As you may have read recently I sprained my ankle pretty badly trying to play 5-a-side football at work. I rested, iced, compressed and elevated it for two weeks and then decided to climb Curved Ridge on Bauchaille Etive Mor to test it out. It wasn’t quite ready but the walk was fantastic. Clive, Wilma and Chris came to stay with us in Dundee as part of their “introducing Chris to his Scottish roots” tour. Clive and Chris were eager to get up a hill while they were here and so we organised to meet Clive’s brother, Des, at the top of Glen Coe to climb this superb ridge up to the summit.
We got there in the pouring rain and couldn’t even see the trees on the side of the road let alone the mountain. Perfect weather in the Highlands! It got better when the rain cleared and the clouds lifted and we could see our whole route from bottom to top to bottom. Boots and waterproofs on and off we went. The two old boys set a cracking pace and I stumbled along as best I could behind them. I was trying not to bend my ankle and foot more than a couple of degrees as everything was still a bit tender. It improved once I had warmed up but sent sharp warnings when I forgot.
We stuck our head into the SMC hut and had a look at the lodgings. The UCT MSC could do worse than to take notes on how to build a proper mountain hut that doesn’t lose its roof every other winter. From the hut the path curves up around the base of the mountain. It climbs steadily and the conservation teams have done wonders in shoring up the path with large stones. As the path rounds the corner you get a super view over Rannoch Moor before it heads steeply upwards through the rock bands to the base of the ridge proper. This is where it gets fun. The rock is brilliant – there are hand and foot grips just where you need them. The exposure increases and there are places where the ridge narrows to just a couple of metres wide and the only way up is on the crest. As it meets the base of the Rannoch Wall it eases off and allows you to take in the expanse of pinkish rick stretching overhead. The routes are easier than the wall suggests and I will certainly have to visit again to try some of them out.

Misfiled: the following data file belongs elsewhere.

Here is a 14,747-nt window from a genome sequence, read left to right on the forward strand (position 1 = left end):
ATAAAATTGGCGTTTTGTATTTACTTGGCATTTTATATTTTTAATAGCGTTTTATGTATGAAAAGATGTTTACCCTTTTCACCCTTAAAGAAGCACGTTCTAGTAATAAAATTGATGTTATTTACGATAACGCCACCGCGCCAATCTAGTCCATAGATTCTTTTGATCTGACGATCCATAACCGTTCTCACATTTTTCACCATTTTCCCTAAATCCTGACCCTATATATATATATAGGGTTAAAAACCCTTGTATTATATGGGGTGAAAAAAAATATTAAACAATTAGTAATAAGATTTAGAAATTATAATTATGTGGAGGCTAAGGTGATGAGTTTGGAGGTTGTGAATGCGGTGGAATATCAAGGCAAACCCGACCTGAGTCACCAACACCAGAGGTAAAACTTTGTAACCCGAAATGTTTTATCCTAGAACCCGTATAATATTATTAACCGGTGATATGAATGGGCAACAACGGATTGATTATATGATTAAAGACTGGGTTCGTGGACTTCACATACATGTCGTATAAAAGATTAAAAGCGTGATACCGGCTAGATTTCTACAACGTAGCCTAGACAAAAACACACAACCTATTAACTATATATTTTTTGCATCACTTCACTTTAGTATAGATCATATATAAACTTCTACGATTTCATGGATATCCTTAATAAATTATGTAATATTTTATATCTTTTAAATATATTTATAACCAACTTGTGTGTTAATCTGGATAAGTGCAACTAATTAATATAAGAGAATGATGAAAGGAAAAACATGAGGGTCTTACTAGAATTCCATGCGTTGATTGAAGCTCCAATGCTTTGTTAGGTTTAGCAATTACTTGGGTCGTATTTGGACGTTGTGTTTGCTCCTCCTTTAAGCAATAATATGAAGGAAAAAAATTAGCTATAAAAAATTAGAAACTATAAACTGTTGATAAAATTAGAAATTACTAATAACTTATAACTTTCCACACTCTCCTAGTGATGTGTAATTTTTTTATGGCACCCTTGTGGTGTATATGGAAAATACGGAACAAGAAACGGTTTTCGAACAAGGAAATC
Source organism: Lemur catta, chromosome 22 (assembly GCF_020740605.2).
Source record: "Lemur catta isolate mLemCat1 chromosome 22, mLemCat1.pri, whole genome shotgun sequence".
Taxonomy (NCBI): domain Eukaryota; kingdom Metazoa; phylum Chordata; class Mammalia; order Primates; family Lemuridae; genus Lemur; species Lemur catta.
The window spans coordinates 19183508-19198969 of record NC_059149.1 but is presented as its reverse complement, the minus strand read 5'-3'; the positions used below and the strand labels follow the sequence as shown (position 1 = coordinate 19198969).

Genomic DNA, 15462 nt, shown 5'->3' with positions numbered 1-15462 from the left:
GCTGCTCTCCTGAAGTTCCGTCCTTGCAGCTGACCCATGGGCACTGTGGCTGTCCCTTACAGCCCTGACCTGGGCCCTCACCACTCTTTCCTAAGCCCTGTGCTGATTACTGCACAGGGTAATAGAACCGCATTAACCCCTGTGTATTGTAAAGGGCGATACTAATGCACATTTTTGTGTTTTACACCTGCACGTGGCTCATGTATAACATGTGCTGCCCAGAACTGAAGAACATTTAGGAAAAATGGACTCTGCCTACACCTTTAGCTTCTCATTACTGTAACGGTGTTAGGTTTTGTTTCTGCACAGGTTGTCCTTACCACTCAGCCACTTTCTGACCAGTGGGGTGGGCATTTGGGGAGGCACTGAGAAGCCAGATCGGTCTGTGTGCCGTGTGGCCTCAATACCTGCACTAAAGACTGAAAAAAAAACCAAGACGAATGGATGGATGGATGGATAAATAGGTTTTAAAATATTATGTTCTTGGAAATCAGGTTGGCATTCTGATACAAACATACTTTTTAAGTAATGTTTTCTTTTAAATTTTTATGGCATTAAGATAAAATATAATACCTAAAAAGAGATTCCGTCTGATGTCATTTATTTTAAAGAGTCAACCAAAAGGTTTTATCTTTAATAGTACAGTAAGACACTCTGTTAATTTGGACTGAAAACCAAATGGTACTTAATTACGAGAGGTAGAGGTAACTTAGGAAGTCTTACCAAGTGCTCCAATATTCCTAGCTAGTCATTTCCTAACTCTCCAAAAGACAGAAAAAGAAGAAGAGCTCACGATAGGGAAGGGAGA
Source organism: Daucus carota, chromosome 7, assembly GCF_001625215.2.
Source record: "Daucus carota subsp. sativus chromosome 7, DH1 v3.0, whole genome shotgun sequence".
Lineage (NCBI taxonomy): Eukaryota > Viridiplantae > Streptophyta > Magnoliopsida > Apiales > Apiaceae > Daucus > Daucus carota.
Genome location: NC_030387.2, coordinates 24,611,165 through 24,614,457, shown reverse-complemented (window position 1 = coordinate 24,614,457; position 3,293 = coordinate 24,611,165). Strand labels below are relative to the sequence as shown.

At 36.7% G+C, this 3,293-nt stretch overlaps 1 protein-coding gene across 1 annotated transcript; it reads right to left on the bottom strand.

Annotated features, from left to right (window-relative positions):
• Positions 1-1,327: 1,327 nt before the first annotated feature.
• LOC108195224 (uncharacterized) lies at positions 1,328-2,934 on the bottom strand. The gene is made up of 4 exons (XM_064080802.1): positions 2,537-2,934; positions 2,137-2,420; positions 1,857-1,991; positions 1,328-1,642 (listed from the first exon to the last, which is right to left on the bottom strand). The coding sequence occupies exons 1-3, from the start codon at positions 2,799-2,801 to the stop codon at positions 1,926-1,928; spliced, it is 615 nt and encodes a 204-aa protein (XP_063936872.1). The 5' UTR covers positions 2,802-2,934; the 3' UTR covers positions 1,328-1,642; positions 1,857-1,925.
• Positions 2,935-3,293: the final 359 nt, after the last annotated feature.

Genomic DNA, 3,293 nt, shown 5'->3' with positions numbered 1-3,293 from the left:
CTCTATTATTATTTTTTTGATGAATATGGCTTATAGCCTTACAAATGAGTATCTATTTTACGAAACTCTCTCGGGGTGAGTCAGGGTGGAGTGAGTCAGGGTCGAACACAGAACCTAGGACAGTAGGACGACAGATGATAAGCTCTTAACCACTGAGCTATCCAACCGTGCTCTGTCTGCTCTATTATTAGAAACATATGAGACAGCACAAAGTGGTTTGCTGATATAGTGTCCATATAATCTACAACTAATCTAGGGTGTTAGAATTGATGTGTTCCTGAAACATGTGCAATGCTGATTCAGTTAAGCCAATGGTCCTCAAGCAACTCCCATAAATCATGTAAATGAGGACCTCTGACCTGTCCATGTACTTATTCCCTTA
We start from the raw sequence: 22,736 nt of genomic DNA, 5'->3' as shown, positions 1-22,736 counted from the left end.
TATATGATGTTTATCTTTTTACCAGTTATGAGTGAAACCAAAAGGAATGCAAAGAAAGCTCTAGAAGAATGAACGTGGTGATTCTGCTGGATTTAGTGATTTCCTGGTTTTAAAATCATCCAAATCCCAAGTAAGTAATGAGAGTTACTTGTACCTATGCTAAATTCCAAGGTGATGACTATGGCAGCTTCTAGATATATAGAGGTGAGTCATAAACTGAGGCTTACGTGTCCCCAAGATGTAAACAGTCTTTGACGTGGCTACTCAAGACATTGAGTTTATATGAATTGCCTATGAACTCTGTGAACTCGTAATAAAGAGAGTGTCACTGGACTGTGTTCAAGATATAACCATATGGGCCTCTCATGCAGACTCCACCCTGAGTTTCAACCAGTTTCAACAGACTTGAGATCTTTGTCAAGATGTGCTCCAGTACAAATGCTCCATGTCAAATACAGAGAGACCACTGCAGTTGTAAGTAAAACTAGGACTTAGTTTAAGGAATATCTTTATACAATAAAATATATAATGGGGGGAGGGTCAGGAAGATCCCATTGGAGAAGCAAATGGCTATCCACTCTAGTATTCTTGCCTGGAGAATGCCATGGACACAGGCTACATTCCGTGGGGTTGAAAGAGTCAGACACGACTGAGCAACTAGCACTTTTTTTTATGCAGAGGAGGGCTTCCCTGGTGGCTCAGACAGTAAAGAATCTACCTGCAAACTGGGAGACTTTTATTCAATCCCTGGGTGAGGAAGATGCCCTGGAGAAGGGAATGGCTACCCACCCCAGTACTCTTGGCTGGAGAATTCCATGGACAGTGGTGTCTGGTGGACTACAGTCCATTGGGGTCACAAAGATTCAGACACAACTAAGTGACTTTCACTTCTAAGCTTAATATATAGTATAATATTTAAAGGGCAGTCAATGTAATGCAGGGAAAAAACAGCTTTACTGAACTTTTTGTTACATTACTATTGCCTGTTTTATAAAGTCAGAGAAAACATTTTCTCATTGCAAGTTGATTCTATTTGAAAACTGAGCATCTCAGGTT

There is a short scramble up the ridge and then up and around the base of Crowberry Tower. It’s a nice moderate scramble to the summit of the little pinnacle with a chance to eyeball the last scramble up to the summit cairn. The last time I was on the summit – 19th July 2004 – I proposed marriage to Amy after bringing her up the same Curved Ridge.
Walking down the ridge I let the others head along to the next summit while I rested up my ankle ready for the descent. After much hobbling I managed to soaked my foot in the stream at the bottom to ease the pain and reduce the swelling. It was still cold two hours later as we neared Dundee. I am having second thoughts about taking up kayaking again in these frigid highland waters. But after being in London for so long without real hills it is a joy to be back.